The Montessori Method

As children make choices and become engaged with their work, they acquire a positive attitude toward learning that sets the foundation for life-long education.

One of the foundations of Montessori education is that the classroom is a carefully prepared environment aligned with young children’s cognitive and social needs.  This structured environment allows children to manage their own learning and to progress at their own pace. In our classrooms, children are taught where to find materials, how to use them, and how to use them with others.  As children learn, they are introduced to new materials and are taught how to use familiar materials in new ways.

As self-directed learners, children are always free to move about the classroom and to collaborate with their peers.  On any given day, children may choose to work in small groups, in pairs, or alone when they need to concentrate. Sometimes a child will just watch another child at work, which can make new challenges seem less intimidating.  Our mixed-age classrooms allow kindergartners to take on leadership roles, and they are often eager to pass on lessons they have learned to their younger friends. Through these varied social experiences, children learn how to be respectful of others and responsible for themselves.

The Montessori Principles

Our care of the children should be governed not by the desire to ‘make them learn things’, but by the endeavor always to keep burning within them, the light which is called intelligence.
— Maria Montessori

Montessori education is based Maria Montessori’s beliefs about child development.  Primary amongst her beliefs are that children can discover abstract concepts through experience with concrete materials. As such, children in our classrooms work with carefully designed materials that allow them to build important skills while constructing their own knowledge about the world around them.

Montessori also placed a great deal of importance on children learning how to maintain their own individuality while also learning how to become part of a larger community. Our teachers model grace and courtesy, and weave lessons on how to treat others throughout much of the curriculum.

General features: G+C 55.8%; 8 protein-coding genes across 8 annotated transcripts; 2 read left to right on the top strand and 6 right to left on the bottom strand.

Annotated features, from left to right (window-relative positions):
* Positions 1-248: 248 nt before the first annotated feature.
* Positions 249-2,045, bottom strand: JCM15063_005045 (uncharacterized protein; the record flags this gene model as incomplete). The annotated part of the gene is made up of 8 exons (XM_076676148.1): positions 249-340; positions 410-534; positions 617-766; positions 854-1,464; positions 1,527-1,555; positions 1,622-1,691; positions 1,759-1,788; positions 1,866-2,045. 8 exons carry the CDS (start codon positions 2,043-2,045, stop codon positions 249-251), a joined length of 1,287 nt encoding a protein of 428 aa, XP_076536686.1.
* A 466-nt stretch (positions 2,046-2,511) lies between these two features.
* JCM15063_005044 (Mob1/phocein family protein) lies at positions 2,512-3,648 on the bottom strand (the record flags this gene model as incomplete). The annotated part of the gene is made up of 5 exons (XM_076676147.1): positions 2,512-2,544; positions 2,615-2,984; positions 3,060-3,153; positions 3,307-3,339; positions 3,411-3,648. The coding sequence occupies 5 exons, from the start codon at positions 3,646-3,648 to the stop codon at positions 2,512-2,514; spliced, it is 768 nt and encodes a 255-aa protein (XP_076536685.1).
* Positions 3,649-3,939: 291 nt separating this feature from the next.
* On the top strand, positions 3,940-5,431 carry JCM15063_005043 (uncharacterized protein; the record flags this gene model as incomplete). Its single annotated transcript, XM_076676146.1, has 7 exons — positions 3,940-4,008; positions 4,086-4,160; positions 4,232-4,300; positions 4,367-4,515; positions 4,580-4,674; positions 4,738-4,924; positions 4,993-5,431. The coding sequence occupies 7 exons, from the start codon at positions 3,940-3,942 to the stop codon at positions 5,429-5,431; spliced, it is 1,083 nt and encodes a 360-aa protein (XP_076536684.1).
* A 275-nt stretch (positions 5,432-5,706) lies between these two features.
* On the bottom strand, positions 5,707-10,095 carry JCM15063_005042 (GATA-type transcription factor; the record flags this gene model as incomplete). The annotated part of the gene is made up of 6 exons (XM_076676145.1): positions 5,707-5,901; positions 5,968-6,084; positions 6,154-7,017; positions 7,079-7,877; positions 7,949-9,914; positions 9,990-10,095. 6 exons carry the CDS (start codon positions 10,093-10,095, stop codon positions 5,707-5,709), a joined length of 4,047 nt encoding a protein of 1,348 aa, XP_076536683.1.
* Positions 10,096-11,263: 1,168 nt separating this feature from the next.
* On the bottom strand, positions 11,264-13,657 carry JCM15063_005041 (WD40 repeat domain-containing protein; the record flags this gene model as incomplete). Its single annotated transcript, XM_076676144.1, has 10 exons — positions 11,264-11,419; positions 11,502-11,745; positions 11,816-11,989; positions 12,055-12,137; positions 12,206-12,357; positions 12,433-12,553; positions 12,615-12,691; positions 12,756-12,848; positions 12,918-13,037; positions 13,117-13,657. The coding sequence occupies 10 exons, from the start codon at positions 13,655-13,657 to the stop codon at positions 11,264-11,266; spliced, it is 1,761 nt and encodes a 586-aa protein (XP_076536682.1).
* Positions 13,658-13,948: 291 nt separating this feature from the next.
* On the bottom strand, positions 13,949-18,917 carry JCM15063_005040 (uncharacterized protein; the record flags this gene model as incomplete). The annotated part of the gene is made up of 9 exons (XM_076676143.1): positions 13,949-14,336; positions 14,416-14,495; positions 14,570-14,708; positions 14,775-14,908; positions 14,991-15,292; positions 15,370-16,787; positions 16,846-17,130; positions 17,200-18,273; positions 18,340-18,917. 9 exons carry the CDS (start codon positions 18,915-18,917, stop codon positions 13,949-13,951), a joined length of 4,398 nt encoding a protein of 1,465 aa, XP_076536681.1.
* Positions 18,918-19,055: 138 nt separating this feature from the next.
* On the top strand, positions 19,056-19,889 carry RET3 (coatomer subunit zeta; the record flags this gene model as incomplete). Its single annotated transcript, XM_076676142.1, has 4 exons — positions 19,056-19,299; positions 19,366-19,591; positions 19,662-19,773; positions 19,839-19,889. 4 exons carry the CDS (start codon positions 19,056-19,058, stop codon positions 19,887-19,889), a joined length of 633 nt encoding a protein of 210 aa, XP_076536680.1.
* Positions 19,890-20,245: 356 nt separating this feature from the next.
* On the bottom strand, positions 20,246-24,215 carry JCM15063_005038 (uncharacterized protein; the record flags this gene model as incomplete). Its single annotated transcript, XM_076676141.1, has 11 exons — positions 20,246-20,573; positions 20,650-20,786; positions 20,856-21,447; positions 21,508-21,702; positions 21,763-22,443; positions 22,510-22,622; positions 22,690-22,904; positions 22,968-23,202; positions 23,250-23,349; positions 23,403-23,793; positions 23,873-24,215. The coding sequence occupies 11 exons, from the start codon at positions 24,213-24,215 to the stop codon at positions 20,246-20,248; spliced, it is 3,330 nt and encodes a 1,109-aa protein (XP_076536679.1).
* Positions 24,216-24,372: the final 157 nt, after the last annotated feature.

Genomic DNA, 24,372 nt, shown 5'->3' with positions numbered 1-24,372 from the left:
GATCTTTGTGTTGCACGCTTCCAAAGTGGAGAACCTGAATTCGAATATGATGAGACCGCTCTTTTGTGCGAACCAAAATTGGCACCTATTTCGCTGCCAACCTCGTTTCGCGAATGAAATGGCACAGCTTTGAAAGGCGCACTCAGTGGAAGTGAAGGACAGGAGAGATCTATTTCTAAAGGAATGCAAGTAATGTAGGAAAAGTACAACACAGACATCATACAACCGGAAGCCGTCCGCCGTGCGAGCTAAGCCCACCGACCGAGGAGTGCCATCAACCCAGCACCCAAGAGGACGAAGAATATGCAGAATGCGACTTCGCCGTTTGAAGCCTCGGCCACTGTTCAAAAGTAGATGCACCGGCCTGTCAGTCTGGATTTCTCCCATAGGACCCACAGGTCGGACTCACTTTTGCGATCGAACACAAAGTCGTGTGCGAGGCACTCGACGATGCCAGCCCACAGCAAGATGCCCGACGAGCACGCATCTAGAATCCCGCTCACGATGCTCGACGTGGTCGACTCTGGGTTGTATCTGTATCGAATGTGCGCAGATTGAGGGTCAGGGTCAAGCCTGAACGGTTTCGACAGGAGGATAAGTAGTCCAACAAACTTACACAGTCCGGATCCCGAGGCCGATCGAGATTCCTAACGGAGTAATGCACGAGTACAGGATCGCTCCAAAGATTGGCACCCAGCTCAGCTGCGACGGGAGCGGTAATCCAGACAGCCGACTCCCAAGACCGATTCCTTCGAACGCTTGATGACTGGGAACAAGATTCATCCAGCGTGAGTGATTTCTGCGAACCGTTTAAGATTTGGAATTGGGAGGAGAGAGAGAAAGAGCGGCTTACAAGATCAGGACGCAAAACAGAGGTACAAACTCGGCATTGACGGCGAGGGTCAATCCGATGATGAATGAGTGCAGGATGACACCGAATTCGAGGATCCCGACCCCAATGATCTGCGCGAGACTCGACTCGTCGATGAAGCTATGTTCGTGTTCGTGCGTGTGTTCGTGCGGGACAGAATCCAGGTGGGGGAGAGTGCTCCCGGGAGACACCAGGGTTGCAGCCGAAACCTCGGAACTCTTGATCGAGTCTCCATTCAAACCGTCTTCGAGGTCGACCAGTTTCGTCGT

Maria Montessori also stressed the importance of freedom, but freedom within established limits. To her, true freedom meant taking responsibility for one’s self and cultivating the self-discipline that allows one to make choices based on what will be the good for the self and for the community over the long term.

At UMS, these principles are the foundation upon which we build child-centered classrooms that value each child and what they bring to our unique community.

History of Montessori

The story of Montessori begins with one remarkable woman–


Maria Montessori, the first woman medical doctor in Italy, was one of the great pioneers in the study of child development. Upon graduation from Rome Medical School in 1896, she worked with mentally deficient children, many of whom were then able to pass the standard educational exams of the time.

Dr. Montessori applied rigorous scientific study to her observations and in 1908 began her innovative approach with a group of children in the slum area of San Lorenzo in Rome. Within a year, her accomplishments with these children earned world wide acclaim and became a landmark in the education of young children. She trained a generation of teachers and wrote 25 books on her theory and practice.

Today Montessori schools flourish all over the world–

Montessori education is based on beliefs about human development and human relationships and incorporates practices to facilitate teaching and learning. Respect is fundamental — respect for each person, for the environment and for life. Respect leads to trust, which is essential for learning and growth. Learning and teaching are inseparable, as are self, family, and the world community.

In the Montessori approach, children are given ample time and opportunities to explore and work at their own pace and in their own learning style. Classroom activities are designed to encourage involvement, autonomy and risk-taking. As children make choices and get involved with their work, they acquire a positive attitude toward learning that sets the foundation for all schooling and for life.